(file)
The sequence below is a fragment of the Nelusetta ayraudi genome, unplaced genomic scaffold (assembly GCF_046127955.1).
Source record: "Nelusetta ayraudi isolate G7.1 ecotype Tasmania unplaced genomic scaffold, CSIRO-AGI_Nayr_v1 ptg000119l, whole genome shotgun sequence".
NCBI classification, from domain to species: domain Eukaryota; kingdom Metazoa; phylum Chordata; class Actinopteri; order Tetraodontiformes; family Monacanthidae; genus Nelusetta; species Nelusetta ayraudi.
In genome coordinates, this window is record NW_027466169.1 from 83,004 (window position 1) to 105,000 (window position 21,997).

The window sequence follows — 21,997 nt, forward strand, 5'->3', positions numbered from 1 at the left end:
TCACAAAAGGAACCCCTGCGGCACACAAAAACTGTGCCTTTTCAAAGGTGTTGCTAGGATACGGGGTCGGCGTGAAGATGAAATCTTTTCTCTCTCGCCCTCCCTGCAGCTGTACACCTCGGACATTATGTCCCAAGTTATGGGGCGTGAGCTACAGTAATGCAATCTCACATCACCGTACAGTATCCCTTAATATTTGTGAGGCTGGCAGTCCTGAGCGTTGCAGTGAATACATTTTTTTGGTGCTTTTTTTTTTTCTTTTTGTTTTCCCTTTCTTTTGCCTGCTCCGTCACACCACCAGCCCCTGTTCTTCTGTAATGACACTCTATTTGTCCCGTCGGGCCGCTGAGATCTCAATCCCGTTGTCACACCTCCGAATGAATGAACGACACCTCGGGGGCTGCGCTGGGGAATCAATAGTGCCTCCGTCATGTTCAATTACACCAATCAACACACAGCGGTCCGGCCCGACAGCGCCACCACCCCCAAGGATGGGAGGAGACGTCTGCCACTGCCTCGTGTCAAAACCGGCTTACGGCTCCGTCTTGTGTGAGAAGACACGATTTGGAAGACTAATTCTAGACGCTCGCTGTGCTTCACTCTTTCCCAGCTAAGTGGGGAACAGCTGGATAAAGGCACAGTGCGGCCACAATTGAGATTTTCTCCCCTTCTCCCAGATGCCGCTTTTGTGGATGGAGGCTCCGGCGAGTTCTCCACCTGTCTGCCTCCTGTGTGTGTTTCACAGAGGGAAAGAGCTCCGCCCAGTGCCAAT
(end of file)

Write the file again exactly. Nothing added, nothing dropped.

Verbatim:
The sequence below is a fragment of the Nelusetta ayraudi genome, unplaced genomic scaffold (assembly GCF_046127955.1).
Source record: "Nelusetta ayraudi isolate G7.1 ecotype Tasmania unplaced genomic scaffold, CSIRO-AGI_Nayr_v1 ptg000119l, whole genome shotgun sequence".
NCBI classification, from domain to species: domain Eukaryota; kingdom Metazoa; phylum Chordata; class Actinopteri; order Tetraodontiformes; family Monacanthidae; genus Nelusetta; species Nelusetta ayraudi.
In genome coordinates, this window is record NW_027466169.1 from 83,004 (window position 1) to 105,000 (window position 21,997).

The window sequence follows — 21,997 nt, forward strand, 5'->3', positions numbered from 1 at the left end:
TCACAAAAGGAACCCCTGCGGCACACAAAAACTGTGCCTTTTCAAAGGTGTTGCTAGGATACGGGGTCGGCGTGAAGATGAAATCTTTTCTCTCTCGCCCTCCCTGCAGCTGTACACCTCGGACATTATGTCCCAAGTTATGGGGCGTGAGCTACAGTAATGCAATCTCACATCACCGTACAGTATCCCTTAATATTTGTGAGGCTGGCAGTCCTGAGCGTTGCAGTGAATACATTTTTTTGGTGCTTTTTTTTTTTCTTTTTGTTTTCCCTTTCTTTTGCCTGCTCCGTCACACCACCAGCCCCTGTTCTTCTGTAATGACACTCTATTTGTCCCGTCGGGCCGCTGAGATCTCAATCCCGTTGTCACACCTCCGAATGAATGAACGACACCTCGGGGGCTGCGCTGGGGAATCAATAGTGCCTCCGTCATGTTCAATTACACCAATCAACACACAGCGGTCCGGCCCGACAGCGCCACCACCCCCAAGGATGGGAGGAGACGTCTGCCACTGCCTCGTGTCAAAACCGGCTTACGGCTCCGTCTTGTGTGAGAAGACACGATTTGGAAGACTAATTCTAGACGCTCGCTGTGCTTCACTCTTTCCCAGCTAAGTGGGGAACAGCTGGATAAAGGCACAGTGCGGCCACAATTGAGATTTTCTCCCCTTCTCCCAGATGCCGCTTTTGTGGATGGAGGCTCCGGCGAGTTCTCCACCTGTCTGCCTCCTGTGTGTGTTTCACAGAGGGAAAGAGCTCCGCCCAGTGCCAAT